With ransomware and cyber-attack chaos these days, we find ourselves focusing on the rapid appearance of new and upcoming threats. Every day is a day of new threats, new attack headlines, and new worries. But, it’s important to keep in mind that with so many new attacks come so many researchers and organizations whose goal is to collect and update as much information as possible regarding these new threats. Security service providers, researchers, and security communities collect and publish a plethora of updated, actionable threat intelligence at every given moment. The big question is – how to make all that extremely useful (yet extremely scattered) intelligence actionable, and how to automatically integrate it on to your security solutions and devices.

Most cybercriminal infrastructure is built on “less-legitimate” areas of the internet – IPs that are already hosting other malware, and oftentimes are not hosting many legitimate websites (if at all). These IPs are known to be bad, and threat intelligence platforms and providers are constantly publishing and updating their “bad IP” lists. In addition – most victims, statistically, are not going to be one of the first to be infected by a new strain of malware, or a new attack vector. The chance of you being one of the first hundred, thousand, or even ten thousand victims of a new attack are oftentimes quite small. Many attacks reach the hundreds and even millions of victims. So what happens between that moment when the first victim is attacked, and that moment that the malware tries to infect your device?

Once the attack information becomes known – it becomes threat intelligence.


Using IOCs to Block Threats

An indicator of compromise (IOC) is a piece of forensics data that indicates potentially malicious activity on a host system or network. IOCs such as IP addresses, domains, MD5 hashes, or filenames, give important insight in to the type of attack and its impact on the system. More so, indicators that can be fed into security devices and systems such as firewalls can provide actionable protection from known threats. IPs can be used in classic firewalls, and domains can be blocked via a DNS firewall. Once an indicator of compromise becomes known, and has been analyzed by a threat intelligence provider, they will usually decide its type, reputation and confidence level, and then add it to a relevant reputation-based blocklist. The internet is scattered with hundreds of threat intelligence sources, each with their own focus, format, and false positive levels. Using a solution that aggregates and continuously updates these blocklists into your network or endpoint security lets you block attacks right as they are happening.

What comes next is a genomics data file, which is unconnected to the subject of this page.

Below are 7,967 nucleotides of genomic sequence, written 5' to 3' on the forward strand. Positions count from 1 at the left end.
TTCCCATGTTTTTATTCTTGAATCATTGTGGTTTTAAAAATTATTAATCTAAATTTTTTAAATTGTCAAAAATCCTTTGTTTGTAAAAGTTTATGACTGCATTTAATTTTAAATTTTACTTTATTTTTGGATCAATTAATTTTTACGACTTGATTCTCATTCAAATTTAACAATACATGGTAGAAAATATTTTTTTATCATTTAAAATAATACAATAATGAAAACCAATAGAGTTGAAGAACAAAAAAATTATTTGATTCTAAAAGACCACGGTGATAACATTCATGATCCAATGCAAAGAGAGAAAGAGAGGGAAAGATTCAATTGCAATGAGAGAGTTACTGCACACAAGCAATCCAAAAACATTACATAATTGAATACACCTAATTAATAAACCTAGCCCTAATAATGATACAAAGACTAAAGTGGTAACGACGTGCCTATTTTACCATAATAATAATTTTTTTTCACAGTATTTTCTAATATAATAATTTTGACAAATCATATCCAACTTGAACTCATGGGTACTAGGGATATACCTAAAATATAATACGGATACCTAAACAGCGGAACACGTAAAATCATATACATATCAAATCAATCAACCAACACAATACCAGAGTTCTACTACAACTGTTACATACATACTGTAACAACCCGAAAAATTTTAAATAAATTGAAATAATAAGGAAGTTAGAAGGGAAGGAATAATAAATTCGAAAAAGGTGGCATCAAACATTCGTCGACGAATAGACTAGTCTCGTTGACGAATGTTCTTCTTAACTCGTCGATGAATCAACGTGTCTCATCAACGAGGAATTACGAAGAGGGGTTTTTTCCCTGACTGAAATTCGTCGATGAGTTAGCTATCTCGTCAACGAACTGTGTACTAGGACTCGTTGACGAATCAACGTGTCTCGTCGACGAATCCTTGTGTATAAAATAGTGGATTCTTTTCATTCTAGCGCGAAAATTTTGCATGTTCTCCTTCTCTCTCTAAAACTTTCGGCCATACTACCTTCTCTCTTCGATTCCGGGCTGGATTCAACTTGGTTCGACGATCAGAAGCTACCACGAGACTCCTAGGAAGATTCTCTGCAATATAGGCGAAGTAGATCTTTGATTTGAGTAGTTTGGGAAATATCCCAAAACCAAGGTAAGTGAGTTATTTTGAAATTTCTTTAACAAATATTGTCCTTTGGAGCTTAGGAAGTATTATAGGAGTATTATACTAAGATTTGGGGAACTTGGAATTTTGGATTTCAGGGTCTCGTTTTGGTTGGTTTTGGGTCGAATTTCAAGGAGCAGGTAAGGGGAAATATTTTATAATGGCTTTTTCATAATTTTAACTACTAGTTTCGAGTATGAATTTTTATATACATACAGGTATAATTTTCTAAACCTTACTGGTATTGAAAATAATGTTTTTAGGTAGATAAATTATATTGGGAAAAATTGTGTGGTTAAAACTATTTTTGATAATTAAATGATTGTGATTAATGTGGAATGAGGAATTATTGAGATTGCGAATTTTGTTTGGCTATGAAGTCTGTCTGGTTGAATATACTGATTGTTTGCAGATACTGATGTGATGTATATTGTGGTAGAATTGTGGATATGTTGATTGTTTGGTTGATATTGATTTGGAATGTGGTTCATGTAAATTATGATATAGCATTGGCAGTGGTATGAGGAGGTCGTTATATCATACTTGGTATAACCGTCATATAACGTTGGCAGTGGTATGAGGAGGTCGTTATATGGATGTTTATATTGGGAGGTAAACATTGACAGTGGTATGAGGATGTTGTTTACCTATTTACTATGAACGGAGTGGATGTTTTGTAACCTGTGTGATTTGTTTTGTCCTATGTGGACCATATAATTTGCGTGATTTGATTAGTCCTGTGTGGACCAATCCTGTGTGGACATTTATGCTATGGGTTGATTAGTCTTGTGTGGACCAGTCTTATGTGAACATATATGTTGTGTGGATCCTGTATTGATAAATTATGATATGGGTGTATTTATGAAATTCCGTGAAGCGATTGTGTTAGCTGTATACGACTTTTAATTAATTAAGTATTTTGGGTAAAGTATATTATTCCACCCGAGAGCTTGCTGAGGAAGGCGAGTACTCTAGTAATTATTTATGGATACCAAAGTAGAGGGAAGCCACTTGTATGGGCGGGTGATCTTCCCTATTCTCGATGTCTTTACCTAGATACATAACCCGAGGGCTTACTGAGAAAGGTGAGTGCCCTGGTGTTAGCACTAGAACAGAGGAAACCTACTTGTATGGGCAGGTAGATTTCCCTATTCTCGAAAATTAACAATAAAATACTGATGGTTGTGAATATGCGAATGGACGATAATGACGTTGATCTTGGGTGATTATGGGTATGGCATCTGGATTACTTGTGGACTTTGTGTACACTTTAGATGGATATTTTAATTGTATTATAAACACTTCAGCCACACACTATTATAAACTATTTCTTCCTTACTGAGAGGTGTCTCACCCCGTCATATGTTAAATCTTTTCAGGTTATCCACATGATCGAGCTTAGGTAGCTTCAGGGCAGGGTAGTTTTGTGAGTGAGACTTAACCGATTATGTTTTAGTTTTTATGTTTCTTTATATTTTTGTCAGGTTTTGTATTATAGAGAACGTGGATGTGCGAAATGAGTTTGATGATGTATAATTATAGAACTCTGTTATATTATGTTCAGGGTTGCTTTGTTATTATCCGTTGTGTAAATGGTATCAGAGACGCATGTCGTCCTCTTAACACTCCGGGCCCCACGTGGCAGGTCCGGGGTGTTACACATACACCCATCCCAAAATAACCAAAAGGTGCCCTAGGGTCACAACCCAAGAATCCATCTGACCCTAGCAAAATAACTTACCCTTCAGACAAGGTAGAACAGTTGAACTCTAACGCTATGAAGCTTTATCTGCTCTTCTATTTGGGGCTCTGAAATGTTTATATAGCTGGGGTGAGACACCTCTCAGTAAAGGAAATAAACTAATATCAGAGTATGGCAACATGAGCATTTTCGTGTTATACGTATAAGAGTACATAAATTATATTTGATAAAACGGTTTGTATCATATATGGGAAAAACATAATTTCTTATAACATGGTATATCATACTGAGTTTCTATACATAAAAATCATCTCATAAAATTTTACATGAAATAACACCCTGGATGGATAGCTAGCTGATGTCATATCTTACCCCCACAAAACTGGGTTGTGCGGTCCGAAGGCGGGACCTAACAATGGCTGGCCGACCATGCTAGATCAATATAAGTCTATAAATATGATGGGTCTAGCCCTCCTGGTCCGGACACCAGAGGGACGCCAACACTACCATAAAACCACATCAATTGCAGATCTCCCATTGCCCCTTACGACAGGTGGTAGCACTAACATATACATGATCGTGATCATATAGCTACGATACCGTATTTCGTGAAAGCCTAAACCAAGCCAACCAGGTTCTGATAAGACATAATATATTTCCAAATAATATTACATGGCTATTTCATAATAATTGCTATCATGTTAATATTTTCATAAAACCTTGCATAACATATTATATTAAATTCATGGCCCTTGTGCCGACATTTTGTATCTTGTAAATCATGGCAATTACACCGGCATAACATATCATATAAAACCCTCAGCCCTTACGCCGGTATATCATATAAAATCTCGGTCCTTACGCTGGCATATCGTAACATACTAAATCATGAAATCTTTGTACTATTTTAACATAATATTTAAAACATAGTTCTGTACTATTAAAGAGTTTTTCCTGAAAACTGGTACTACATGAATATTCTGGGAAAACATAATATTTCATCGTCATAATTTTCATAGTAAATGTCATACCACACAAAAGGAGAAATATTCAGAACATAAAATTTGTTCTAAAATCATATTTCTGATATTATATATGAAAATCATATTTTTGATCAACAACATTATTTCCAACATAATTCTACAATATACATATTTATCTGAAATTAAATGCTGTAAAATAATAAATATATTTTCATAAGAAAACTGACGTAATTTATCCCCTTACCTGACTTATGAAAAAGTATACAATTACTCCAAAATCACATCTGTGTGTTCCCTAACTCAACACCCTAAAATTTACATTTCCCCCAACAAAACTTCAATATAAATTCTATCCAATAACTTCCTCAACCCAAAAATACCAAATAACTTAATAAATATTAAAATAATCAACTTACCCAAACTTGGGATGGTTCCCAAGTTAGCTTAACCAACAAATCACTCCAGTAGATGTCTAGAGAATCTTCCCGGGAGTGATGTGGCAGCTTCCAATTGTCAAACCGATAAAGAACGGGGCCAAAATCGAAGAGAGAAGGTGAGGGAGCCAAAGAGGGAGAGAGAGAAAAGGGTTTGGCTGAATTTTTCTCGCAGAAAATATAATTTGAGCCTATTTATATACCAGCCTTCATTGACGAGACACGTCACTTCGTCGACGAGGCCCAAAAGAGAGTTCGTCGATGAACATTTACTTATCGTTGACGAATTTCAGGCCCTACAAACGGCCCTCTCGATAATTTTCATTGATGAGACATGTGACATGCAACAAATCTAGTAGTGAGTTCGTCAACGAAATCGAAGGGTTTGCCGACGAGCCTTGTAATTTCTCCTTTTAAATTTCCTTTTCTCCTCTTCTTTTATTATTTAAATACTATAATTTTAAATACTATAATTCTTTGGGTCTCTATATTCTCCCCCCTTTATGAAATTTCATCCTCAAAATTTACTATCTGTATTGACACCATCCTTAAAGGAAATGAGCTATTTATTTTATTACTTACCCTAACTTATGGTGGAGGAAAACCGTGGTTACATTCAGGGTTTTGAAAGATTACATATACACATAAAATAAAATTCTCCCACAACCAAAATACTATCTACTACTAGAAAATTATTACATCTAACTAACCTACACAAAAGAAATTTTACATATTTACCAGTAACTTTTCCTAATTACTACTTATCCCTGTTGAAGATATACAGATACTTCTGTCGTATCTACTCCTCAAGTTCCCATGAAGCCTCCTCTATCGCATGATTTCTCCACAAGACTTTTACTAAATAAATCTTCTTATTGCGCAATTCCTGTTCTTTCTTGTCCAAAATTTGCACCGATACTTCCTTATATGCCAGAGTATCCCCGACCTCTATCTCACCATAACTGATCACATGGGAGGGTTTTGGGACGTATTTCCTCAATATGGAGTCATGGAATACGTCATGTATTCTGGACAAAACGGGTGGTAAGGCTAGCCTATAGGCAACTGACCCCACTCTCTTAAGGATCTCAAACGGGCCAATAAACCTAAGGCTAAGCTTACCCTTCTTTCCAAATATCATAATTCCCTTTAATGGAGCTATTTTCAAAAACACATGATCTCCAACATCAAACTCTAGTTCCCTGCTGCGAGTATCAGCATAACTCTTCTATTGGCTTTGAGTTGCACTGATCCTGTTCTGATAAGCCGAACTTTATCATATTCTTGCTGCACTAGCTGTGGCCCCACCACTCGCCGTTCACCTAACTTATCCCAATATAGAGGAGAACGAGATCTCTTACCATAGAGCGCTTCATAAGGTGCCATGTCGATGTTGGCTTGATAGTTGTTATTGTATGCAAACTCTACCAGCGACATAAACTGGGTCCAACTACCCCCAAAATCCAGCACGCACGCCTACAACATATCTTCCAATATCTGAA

Blocking Threats - Both Ways

When we imagine malware being blocked, we usually imagine a malicious file trying to install itself on to our computer, only to be barred from entry by our firewall. What’s less common to imagine is blocking malware that has already infiltrated a system. While inbound threat blocking using updated, quality IOCs is a great first line of protection that drastically reduces the chance of being infected, no security solution is ever able to block every single malware and attack. Even if malware has successfully evaded detection and made its way in to your network, there is still a way to retain it from unleashing its damage. Most malware operations rely on C2 (Command and Control) servers to do just as the server names suggest – send commands to the malware so that it knows what to do once it has successfully installed itself, and control its actions and the information which it sends back to the servers. The C2 servers are the brain behind the operation, and they act as the data collectors. Therefore, malware will not run if it is unable to reach its C2 servers, and will not be able to exfiltrate. Blocking outbound malicious traffic, such as the IP of a known malicious C2 server, will block most malware from carrying out the attackers’ evil plans, even if they have already infected your device. In addition, outbound blocking can help you uncover attacks or suspicious communications from inside your network. That is why it is extremely important to block malicious IOCs both ways – inbound and outbound.


So if you’re even slightly convinced by this point that using threat intelligence sources to block malicious IOCs is a good idea, you can find our recommendations on how to do so below.

To successfully implement proactive threat blocking using IOCs, make sure that your intelligence-based security solution does the following:

  • Aggregates and analyzes various high-quality threat intelligence sources, to create comprehensive protection from all types of attacks.
  • Automates threat blocking by continuously enriching and pushing IOC blocklists to your security devices.
  • Blocks both inbound and outbound suspicious activity.
  • Uses parameters such as confidence levels and tailored whitelists to fine tune each blocklist and minimize false positives.
  • Offers policy customization so you can know and choose which type of activity you want to block.
  • Updates blocklists quickly on the endpoint devices.